Ahhhh, San Diego. A place I have imagined only in daydreams. The epitome of all things Californian. Endless sunshine. Superb beaches. Laid back and easy going. Year-round perfection. We had arrived and were greeted by . . . what else? Blue skies and gentle breezes. I was enthralled and couldn’t wait to begin soaking it all up. Two weeks of bliss lay ahead—what was I thinking??? It should have been four!
This was our first real taste of the Golden State. Well, not exactly. We had a touch of California a few years back, during our Oregon Tour. We had managed to cross into northern California just long enough to experience the redwoods, but that was rather more like a place apart. Not what I imagined California to actually be. Although this is a state of many looks, the San Diego scene was how I imagined a great deal of the state. Sunny and bright. After weeks of being immersed in a desert landscape, this would be a big switcheroo . . . a different world . . . and we were ready. Luck upon luck . . . good fortune wasn’t being taken for granted . . . we had found the perfect campground to bring our hopes and desires altogether. Mission Bay RV Resort was one perfect campground . . . and we had splurged on a water view site. Oh, wondrous day!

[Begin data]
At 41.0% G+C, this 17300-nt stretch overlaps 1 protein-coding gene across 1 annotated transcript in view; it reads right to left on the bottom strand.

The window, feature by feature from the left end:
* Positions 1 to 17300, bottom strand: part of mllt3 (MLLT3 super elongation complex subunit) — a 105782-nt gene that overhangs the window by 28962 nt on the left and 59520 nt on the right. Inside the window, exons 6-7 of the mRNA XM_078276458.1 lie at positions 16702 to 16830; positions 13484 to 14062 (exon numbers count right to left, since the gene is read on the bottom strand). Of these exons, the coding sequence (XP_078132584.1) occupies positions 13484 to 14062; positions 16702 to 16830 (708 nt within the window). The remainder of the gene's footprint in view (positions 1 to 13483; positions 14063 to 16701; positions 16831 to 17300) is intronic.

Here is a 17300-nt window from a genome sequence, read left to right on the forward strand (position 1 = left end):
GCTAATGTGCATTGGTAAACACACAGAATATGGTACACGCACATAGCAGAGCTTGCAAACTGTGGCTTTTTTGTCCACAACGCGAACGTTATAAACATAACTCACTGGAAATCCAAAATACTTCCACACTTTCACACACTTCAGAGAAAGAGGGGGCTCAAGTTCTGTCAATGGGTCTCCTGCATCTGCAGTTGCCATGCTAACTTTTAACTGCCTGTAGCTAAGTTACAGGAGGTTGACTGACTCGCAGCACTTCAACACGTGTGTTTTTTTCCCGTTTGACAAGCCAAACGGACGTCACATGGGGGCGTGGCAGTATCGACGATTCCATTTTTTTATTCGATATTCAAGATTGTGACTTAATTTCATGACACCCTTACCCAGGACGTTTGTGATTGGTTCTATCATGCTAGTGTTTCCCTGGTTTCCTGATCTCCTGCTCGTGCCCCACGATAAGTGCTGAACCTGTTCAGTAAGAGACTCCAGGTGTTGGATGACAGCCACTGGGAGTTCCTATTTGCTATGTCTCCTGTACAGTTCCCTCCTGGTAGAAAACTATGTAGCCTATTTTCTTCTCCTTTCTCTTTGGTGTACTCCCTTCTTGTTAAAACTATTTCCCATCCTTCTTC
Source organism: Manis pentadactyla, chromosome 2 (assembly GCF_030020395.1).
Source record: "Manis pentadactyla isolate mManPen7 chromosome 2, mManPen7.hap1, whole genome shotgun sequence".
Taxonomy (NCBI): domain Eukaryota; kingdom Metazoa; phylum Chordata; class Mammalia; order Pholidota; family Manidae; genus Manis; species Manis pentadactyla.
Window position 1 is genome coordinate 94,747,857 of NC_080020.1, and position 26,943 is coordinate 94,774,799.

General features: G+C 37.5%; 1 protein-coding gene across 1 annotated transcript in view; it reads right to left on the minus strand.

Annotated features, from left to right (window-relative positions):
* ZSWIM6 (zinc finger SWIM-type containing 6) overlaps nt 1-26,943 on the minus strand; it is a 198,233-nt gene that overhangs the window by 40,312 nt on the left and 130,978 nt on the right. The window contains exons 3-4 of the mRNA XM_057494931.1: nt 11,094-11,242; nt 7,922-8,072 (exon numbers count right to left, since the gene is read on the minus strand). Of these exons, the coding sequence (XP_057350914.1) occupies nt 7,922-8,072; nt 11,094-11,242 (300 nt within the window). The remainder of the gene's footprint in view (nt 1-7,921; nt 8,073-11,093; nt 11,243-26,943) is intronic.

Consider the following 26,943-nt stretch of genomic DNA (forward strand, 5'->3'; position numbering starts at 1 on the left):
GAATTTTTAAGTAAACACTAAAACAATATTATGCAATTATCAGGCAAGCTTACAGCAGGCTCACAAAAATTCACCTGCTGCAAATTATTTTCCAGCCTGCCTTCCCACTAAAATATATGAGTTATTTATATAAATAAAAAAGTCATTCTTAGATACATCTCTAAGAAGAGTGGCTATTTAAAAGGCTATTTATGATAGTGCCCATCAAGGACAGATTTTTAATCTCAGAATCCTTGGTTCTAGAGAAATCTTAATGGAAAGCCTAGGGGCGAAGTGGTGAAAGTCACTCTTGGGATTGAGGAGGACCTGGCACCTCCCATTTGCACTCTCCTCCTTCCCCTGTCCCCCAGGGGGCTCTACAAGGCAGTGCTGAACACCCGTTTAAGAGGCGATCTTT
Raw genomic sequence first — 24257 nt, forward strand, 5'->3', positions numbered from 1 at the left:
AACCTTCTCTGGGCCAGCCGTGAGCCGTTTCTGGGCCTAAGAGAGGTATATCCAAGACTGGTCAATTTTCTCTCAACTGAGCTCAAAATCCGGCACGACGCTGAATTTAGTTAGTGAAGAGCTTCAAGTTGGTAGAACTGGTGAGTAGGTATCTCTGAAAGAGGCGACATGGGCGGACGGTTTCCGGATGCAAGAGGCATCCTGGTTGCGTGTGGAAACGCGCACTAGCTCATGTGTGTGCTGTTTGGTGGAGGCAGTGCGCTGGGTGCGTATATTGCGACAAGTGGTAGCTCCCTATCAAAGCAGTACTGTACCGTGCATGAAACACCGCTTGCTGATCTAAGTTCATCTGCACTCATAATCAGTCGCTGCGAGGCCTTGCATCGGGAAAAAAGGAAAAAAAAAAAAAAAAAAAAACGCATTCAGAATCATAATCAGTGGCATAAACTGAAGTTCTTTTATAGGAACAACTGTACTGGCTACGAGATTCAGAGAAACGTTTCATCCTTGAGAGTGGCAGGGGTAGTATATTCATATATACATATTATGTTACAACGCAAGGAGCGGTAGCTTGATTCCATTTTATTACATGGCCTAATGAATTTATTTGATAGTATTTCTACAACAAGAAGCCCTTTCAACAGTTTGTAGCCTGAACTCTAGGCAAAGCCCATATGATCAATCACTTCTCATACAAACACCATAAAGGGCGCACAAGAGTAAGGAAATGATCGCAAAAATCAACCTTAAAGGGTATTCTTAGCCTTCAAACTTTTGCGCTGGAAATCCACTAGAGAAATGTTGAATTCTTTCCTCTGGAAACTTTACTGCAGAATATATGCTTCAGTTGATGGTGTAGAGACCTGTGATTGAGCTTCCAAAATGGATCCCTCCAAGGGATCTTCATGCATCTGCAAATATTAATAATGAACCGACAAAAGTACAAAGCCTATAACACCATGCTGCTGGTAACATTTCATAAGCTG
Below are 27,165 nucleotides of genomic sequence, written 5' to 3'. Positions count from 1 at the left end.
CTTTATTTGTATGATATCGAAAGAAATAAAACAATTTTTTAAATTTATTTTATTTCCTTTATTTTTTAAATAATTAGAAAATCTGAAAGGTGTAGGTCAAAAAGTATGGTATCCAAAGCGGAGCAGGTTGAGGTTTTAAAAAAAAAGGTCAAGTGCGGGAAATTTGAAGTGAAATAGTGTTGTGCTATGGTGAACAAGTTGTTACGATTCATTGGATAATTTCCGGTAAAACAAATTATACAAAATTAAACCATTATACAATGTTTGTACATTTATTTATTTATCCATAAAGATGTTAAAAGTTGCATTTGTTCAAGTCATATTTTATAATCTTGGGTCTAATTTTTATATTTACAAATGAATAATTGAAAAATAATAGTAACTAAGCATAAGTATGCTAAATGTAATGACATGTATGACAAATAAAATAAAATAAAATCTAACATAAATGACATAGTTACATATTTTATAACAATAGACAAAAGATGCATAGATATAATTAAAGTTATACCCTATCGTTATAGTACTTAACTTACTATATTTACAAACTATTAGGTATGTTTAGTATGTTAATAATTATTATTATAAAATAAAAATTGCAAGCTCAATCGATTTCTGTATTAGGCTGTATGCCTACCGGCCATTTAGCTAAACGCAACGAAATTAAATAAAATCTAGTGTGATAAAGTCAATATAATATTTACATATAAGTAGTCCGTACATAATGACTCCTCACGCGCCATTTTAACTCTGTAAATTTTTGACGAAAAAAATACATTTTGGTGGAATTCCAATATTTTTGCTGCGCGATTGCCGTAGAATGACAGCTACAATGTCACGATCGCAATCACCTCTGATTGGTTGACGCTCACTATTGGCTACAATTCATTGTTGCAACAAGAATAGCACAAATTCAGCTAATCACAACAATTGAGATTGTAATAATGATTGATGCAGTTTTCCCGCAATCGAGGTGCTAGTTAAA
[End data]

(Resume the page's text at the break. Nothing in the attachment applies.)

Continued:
The “resort” itself was nothing special. Actually it was a huge parking lot, having just a few strips of grass dividing some of the rows, with some trees scattered around to help keep the place from looking totally sterile. Its selling point was the location—right on the shoreline of Mission Bay, with a wonderful bike trail that connected to a whole entire network of trails adjacent to the resort. Its location also gave easy access to just about any part of San Diego, being close to (but not within earshot of) a major highway artery. It isn’t a cheap stay, but its assets made it assuredly worthwhile for us. Mission Bay Park is a big asset for San Diego.